There is no doubt that the interviews that form the show have been cunningly shaped, but you never feel that Silence of a Dale is being deliberately manipulative. People say what they think and stand condemned or not by what comes out of their mouths.

That is particularly the case with the politicians. The audience laugh derisively and with evident enjoyment when an actor in a mask re-creates Tony Blair's statement, delivered in May 2001, about how the government was dealing with the crisis, complete with Blair's verbal tics. I can remember hearing that speech and the subsequent quizzing by reporters on the radio, and thought at the time that it sounded a perfectly reasonable response. In this damningly effective piece of agit-prop theatre, it sounds like the bluster of a desperate man who knows he hasn't got anything under control and an election is looming.

The rolls of toilet paper littering the stage, representing the endless and sometimes conflicting directives issued to farmers during the crisis, add to the sense of a situation that is completely out of hand. So does the story of the wool trader who rings up the ministry of agriculture to ask whether the ban on the movement of sheep has any effect on his trade, and is asked in all innocence: "Has the wool been anywhere near a sheep?"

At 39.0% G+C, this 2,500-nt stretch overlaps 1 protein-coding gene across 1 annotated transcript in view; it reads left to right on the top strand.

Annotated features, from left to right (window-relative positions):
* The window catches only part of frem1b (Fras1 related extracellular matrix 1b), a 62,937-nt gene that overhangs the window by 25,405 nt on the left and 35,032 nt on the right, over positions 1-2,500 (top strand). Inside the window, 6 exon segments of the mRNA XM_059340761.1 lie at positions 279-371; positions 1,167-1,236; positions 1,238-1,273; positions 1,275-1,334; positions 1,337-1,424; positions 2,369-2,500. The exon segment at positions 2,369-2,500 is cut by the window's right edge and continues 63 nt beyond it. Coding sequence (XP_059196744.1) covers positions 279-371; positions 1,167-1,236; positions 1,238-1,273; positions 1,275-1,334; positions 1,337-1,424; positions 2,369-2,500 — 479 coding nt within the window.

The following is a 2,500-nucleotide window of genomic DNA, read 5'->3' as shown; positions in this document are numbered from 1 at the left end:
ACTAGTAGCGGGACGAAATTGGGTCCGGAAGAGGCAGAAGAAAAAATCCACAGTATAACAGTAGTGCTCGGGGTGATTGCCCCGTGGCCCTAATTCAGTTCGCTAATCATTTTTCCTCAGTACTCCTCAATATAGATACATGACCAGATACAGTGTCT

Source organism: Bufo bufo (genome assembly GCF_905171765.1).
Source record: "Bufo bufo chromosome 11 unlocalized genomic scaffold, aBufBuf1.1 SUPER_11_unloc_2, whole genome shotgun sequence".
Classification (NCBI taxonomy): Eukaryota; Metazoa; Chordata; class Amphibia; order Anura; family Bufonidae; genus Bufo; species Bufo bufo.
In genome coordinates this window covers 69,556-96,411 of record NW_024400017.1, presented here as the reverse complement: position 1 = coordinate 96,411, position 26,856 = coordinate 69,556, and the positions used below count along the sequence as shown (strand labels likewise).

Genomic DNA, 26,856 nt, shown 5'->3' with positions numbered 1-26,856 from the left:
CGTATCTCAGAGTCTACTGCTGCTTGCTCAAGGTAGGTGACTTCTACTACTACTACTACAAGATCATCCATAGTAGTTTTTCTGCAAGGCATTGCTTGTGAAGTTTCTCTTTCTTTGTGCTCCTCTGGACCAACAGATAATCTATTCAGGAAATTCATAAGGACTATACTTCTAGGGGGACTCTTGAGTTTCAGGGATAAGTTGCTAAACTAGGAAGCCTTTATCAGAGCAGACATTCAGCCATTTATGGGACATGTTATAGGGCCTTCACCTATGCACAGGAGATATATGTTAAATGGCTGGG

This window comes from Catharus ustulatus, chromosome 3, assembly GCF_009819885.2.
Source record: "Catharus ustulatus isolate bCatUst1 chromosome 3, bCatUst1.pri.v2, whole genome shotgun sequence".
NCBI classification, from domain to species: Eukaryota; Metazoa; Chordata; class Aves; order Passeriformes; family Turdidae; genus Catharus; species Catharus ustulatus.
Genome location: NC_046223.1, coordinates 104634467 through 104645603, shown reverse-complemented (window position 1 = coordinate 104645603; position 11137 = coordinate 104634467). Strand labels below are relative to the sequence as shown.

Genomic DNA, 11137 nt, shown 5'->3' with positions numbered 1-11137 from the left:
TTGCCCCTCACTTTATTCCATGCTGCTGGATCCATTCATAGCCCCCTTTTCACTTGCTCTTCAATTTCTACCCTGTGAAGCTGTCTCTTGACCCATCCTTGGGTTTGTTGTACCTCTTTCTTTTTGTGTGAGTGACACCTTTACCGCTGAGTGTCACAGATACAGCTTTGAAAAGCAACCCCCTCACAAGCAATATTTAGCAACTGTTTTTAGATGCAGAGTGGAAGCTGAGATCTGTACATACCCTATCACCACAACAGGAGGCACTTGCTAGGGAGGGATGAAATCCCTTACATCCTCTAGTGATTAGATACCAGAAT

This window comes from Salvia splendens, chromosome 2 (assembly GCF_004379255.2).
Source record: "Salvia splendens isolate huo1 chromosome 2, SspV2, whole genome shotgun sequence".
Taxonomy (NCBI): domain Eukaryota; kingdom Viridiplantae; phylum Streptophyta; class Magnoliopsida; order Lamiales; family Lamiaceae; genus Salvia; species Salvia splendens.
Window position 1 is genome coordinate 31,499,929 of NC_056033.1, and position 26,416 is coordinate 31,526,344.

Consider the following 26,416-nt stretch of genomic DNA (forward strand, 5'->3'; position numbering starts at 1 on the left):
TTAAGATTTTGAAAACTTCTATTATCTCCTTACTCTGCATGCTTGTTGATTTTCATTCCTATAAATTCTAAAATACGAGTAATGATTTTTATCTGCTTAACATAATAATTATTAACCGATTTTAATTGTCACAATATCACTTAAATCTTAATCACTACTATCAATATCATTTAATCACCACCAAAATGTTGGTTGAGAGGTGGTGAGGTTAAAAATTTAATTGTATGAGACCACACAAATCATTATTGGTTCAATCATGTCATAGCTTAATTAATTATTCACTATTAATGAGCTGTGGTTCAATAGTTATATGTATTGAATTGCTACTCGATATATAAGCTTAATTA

Silence of a Dale is touring villages in the Dales before ending up at the Harrogate Theatre studio. One of its venues is Skipton Auction Mart, the local livestock market, which was shut down during the foot and mouth crisis and still requires those who enter and leave to pass through disinfectant points. This is a rare case of a piece of theatre springing from its community and speaking directly to that community.